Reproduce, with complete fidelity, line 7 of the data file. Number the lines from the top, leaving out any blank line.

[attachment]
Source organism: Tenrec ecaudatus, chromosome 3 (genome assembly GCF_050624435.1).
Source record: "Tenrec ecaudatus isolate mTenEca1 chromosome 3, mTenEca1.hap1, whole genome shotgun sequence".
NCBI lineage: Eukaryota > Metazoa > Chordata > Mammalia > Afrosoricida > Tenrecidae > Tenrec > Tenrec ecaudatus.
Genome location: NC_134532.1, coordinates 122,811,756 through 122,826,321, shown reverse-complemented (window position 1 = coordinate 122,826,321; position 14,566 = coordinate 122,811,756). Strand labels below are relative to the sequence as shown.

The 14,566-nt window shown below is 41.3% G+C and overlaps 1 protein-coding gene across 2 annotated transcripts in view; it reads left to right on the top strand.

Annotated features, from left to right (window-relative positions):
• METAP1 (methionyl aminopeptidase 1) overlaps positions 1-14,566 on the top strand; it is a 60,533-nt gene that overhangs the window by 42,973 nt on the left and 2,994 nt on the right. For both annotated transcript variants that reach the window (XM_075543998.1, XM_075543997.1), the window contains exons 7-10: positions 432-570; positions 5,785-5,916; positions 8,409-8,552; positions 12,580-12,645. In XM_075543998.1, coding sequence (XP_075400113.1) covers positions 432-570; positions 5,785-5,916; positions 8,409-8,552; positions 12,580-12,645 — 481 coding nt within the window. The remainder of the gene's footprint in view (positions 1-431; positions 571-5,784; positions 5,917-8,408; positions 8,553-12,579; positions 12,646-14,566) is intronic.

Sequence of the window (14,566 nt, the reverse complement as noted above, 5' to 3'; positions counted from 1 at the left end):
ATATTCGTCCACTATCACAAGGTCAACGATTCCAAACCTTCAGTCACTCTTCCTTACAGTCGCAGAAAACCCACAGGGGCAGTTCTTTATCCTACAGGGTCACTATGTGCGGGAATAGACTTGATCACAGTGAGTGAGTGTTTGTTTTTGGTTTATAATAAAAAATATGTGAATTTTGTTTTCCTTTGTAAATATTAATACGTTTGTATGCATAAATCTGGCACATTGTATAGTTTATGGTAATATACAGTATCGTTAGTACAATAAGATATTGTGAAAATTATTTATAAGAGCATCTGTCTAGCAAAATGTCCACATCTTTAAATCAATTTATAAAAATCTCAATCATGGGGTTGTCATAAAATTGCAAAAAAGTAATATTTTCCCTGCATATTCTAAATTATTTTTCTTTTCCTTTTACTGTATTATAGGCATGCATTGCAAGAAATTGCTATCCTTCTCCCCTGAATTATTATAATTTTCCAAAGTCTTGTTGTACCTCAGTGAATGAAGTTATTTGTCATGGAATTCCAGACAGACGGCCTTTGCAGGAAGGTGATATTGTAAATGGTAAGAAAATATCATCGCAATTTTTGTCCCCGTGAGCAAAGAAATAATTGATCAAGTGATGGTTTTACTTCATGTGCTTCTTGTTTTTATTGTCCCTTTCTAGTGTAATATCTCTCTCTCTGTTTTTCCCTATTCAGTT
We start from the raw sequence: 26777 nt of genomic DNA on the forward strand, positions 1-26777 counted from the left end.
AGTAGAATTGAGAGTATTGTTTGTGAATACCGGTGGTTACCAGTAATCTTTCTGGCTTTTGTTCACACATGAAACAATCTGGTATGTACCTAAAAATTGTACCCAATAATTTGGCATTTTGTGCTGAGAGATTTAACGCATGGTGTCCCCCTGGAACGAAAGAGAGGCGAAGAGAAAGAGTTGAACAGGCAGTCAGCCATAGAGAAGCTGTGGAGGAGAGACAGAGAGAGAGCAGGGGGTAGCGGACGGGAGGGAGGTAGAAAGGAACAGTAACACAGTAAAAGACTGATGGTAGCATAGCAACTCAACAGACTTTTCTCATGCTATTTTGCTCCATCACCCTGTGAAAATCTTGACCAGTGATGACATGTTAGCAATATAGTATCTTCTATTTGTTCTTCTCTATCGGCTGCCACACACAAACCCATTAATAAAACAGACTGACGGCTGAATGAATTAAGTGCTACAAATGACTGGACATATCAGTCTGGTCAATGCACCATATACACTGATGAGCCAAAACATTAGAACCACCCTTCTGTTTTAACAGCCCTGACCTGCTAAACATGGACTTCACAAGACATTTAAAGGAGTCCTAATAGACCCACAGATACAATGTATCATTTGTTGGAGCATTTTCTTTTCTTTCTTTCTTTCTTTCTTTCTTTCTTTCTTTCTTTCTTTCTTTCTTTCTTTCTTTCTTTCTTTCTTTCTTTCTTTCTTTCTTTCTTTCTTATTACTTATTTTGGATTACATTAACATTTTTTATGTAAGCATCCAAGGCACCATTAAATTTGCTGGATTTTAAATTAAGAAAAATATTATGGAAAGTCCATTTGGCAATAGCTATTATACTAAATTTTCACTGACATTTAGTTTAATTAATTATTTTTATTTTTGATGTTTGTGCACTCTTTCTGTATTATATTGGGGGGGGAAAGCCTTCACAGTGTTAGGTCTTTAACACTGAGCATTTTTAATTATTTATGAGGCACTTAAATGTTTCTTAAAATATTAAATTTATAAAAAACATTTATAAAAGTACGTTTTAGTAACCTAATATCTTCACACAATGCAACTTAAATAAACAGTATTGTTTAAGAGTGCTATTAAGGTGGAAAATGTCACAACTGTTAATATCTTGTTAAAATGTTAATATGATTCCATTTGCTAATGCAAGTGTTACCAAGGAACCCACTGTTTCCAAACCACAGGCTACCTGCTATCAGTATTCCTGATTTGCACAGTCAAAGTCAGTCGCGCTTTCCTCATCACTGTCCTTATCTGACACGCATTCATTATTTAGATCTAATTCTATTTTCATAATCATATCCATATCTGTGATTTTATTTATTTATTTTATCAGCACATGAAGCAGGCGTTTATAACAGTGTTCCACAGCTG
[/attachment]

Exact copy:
• METAP1 (methionyl aminopeptidase 1) overlaps positions 1-14,566 on the top strand; it is a 60,533-nt gene that overhangs the window by 42,973 nt on the left and 2,994 nt on the right. For both annotated transcript variants that reach the window (XM_075543998.1, XM_075543997.1), the window contains exons 7-10: positions 432-570; positions 5,785-5,916; positions 8,409-8,552; positions 12,580-12,645. In XM_075543998.1, coding sequence (XP_075400113.1) covers positions 432-570; positions 5,785-5,916; positions 8,409-8,552; positions 12,580-12,645 — 481 coding nt within the window. The remainder of the gene's footprint in view (positions 1-431; positions 571-5,784; positions 5,917-8,408; positions 8,553-12,579; positions 12,646-14,566) is intronic.